Slowly turn the engine the engine forward so the intake valves start to open.When the needle on the gauge gets close to .050″ slow down, and stop on .050″. Go to your degree wheel and document this number. The first number your write should be labeled After TDC or ATDC
Now slowly turn the engine forward again, past the cam’s peak lift, toward intake valve closing point. We are looking for .050″ right before the valve closes completely. Once you have this, and it may take you a few times to get the timing right, document this number. This number should be labeled ABDC
Just write down the number you see, dont try to over complicate things by trying to add stuff to the numbers.
Now just do the same with your exhaust cam.
Once you have your numbers, you should have something like this written down
Note your numbers will probably vary from mine, which is ok. Lots of factors come into play here as discussed at the beginning of this How-To.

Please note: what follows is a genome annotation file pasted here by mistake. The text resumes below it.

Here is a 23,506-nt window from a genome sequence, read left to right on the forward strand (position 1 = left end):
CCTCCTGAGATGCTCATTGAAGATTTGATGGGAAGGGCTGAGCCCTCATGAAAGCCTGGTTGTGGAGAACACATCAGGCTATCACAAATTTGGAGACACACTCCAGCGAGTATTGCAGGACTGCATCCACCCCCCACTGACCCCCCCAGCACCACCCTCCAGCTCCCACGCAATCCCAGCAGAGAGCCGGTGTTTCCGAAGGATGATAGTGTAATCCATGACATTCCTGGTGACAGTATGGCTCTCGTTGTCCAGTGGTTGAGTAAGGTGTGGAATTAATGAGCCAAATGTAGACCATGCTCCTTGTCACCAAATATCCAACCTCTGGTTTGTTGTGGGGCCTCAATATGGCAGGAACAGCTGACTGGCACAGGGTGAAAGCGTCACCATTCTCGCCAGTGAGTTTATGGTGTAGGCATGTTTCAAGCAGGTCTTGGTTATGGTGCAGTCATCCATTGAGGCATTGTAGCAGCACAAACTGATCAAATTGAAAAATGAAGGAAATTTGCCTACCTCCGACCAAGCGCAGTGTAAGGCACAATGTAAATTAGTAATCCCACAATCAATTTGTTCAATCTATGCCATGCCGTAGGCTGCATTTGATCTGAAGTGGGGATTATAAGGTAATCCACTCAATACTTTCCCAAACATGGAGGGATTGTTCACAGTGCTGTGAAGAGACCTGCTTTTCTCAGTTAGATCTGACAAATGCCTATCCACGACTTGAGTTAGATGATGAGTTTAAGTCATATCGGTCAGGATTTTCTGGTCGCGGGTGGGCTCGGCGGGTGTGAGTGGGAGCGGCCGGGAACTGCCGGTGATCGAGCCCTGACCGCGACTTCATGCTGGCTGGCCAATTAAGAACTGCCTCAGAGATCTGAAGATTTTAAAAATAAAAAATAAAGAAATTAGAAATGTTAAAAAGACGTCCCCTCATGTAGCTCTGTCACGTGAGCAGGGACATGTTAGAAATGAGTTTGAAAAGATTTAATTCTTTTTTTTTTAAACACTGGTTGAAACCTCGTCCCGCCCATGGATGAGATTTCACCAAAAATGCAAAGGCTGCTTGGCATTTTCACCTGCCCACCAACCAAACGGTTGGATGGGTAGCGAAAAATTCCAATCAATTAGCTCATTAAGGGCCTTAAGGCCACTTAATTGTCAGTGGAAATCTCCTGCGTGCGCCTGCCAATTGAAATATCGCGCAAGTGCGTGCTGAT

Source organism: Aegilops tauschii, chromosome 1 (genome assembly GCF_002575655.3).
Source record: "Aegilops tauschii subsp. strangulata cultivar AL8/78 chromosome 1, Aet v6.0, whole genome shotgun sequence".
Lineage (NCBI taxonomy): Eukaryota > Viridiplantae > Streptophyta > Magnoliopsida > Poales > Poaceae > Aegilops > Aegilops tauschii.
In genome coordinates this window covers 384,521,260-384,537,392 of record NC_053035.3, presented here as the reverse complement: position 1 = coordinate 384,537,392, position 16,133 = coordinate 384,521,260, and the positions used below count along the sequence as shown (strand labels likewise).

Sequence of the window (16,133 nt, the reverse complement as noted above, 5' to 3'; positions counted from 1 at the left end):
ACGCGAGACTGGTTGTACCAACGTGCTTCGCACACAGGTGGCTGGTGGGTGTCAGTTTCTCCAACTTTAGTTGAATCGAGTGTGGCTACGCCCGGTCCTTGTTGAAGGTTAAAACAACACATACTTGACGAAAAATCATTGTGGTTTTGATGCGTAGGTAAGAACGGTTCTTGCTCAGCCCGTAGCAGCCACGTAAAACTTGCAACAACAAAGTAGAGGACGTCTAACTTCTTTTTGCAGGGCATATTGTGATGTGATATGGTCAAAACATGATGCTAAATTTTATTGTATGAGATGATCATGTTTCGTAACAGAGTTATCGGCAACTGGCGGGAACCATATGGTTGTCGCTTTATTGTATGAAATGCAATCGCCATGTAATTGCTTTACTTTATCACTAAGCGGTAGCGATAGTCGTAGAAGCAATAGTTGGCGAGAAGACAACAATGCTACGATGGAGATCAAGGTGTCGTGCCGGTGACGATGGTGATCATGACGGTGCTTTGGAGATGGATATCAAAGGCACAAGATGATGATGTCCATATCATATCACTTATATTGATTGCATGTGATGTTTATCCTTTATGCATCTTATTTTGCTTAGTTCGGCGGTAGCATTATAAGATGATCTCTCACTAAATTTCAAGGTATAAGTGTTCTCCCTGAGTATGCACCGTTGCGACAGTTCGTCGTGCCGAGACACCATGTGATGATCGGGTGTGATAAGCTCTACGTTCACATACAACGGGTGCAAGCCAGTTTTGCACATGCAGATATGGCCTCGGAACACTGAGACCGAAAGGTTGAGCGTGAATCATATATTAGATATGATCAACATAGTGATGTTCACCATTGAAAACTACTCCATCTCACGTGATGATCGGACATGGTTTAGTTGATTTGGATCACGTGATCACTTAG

Intake Open ATDC: 18.5
Intake Close ABDC: 49
Exhaust Open BBDC: 44
Exhaust Close BTDC: 14
Now plug your numbers into this cam calculator www.wallaceracing.com/camcalc.php
You will need to place a – in front of the opening values of the intake if the reading is ATDC and also before the exhaust closing readings if its BTDC.
It will tell you everything you need to know about the profile of your cams. From here you can start playing with your cam gears.
Example: My cams have an Overlap of -32.50 degrees and has in Intake Duration of 210.50 degrees @ .050″ lift.
The Exhaust Duration is 210.00 degrees @ .050″ lift.
The Inlet Cam has an Installed Centerline of 123.75 degrees ATDC.
The exhaust cam has an Installed Centerline of 119.00 degrees BTDC
Again, as stated above, your engine does not care where your cams centerline is. It is not accurate to use the centerline to determine cam timing. The real way to degree your cams is to set your intake valve opening and your exhaust valve closing points. BC calls for the intake to open @ -12 atdc and the exhaust to close at -9btdc.
As you can see, with my lash set to stock, I am a little off off. Adjusting lash on BC v2’s nets around 1 degree per .001 of lash. It can be different for all cams, because this number depends on the cam profile.
My first lobe is @ .014 and BC calls for .008. Thats .006″ of lash to be tightened, which translates into roughly 6 degrees.